Data privacy major challenge for Kenya's digital space, report

Data protection and secured internet access remain a challenge for Kenya's digital landscape. [Getty Images]

Although Kenya has made remarkable strides in digital infrastructure development, with high internet penetration rates and a sprouting tech sector, its landscape highlights significant progress and persistent challenges in the journey towards a more inclusive and secure digital future.

The latest LONDA 2023 Digital Rights and Inclusion in Africa report indicates that challenges such as data privacy concerns, cybersecurity threats, gender disparities in digital access, and barriers to inclusion for persons with disabilities remain prevalent.

The report released on Friday urged the government to develop clear and comprehensive supportive frameworks to support the Data Protection Act, aligned with emerging technologies.

The report, titled Londa, is a call to action for every government and stakeholder to take their place in defending digital rights, which are human rights online and or enjoyed simply using digital technologies.

A digital rights group Paradigm Initiative (PIN) annually monitors the environment, documents violations, and reports on the state of digital rights and inclusion in Africa.

The title ‘Londa’ is of Zulu origin and echoes a call for action to protect and defend the digital rights and inclusion environment in Africa.

Londa is an advocacy tool of engagement with different stakeholders in the reported countries, serves as a yardstick for measuring their annual performance and provides critical recommendations to improve the digital space.

According to the report, last year’s WorldCoin craze is a clear demonstration of a general lack of awareness among Kenyans about their data privacy rights.

As a result, the report indicates that there is an urgent need for greater public education and awareness-raising efforts to empower citizens to take control of their personal data.

A recent study by the Kenya National Commission on Human Rights found that many Kenyan citizens were unaware of the extent to which their personal information was being collected and processed by various organisations and expressed concern about the possibility of their information being used for unintended purposes or being accessed by unauthorised parties.

This, the report said is supported by the fact that in July 2023, the eCitizen platform was hacked, affecting 5000 government services.

A report released by the CA said Kenya recorded 860 million cyberattacks in 2023, making Kenya among the top three targeted countries in Africa, behind Nigeria and South Africa.

During the three months between July and September 2023, the National Kenya Computer Incident Response Team – Coordination Centre (National KE-CIRT/CC) detected 7,514,964 malware threat attempts targeting critical infrastructure service providers.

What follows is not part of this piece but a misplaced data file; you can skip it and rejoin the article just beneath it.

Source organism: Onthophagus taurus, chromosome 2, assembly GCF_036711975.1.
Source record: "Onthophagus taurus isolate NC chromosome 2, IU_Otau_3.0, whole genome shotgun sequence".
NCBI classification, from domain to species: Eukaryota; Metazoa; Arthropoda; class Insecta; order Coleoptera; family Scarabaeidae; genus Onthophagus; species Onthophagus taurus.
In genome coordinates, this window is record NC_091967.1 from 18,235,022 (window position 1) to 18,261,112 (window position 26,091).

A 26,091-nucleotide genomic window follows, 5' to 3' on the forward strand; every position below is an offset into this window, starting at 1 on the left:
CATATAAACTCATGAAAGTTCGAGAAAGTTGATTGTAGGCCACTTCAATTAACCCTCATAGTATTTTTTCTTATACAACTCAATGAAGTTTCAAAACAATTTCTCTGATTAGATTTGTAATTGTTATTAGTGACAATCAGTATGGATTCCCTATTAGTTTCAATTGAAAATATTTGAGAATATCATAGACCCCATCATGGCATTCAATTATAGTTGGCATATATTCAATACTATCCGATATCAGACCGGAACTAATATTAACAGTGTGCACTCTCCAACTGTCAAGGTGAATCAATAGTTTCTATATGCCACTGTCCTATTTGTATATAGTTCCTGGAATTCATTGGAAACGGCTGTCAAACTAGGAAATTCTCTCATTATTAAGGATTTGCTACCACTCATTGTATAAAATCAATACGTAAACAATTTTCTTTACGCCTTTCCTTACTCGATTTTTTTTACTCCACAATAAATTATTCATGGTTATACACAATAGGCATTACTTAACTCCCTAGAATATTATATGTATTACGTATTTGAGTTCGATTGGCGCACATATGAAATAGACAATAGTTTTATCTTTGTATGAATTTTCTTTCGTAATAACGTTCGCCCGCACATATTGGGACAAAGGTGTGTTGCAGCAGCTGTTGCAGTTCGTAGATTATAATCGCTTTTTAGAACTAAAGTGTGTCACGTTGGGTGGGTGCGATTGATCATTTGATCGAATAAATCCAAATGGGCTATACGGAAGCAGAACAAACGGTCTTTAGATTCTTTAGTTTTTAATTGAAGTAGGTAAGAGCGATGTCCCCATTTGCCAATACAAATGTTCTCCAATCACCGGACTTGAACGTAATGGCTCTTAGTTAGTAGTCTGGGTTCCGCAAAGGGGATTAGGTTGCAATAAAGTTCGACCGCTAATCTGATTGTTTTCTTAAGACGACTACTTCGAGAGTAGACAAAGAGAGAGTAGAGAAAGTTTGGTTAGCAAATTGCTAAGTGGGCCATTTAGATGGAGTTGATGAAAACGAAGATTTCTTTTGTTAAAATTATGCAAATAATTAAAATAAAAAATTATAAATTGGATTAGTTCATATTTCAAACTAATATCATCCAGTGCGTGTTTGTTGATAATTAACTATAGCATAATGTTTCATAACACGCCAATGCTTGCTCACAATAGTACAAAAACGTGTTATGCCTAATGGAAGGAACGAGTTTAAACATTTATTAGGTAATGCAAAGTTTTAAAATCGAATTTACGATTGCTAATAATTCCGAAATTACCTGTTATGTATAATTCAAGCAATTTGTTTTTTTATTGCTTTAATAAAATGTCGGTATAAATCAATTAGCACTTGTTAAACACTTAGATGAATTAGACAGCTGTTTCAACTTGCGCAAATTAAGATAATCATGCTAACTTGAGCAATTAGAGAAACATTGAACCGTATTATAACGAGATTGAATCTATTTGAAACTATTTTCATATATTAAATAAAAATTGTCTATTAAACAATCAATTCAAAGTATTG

In its recommendations, the report states that the government must ensure a well-functioning digital infrastructure and adequate digital literacy before rolling out AI and blockchain-enabled registries.

The LONDA 2023 Digital Rights and Inclusion in Africa report was launched on Friday.

For instance, although there has been an active search for AI-related information showing people’s interest in transformational technology, the country currently lacks a stand-alone law or policy governing AI.

“The government should formulate a governance framework led by the Ministry of ICT that fosters regular audits and feedback loops for AI operations in the country, formulate comprehensive gendered legislation and policies on data protection, cybersecurity and Online Gender-Based Violence and enforce regulations that protect women from online harassment and cyberbullying,” read part of the report.

While civil society organisations must push and advocate for regulations that protect women from online harassment and cyberbullying, the report said they should also advocate for a multisectoral approach to address human rights concerns related to AI exploitation involving government agencies, civil societies, and technological companies.

“The CSOs should increase awareness and education regarding personal data privacy issues, collaborate with the government, industry, and other stakeholders to address challenges and opportunities presented by big data and personal information privacy,” said the report.

While advocating for the creation of online spaces for women and girls, including people with disabilities on digital platforms, with accessible and transparent reporting and complaint procedures, the CSOs should further promote a change in societal attitude towards people with disabilities to achieve digital inclusion for young PWDs in Kenya.

The report further urged the civil society sector to advocate for the inclusion of PWDs in policy-making processes to enhance their understanding and contribute to bridging the digital gap.

“The Private Sector should develop clear and comprehensive institutional policies for data protection aligned with emerging technologies, create partnerships between the government, private sector, and nonprofits to provide affordable internet and digital services and products to women,” read the report.

While collaborating with the government, industry, and other stakeholders to address challenges and opportunities presented by big data and personal information privacy, the private sector should also create online spaces for women and girls on digital platforms with accessible and transparent reporting and complaint procedures.

By Ann Musungu 36 mins ago
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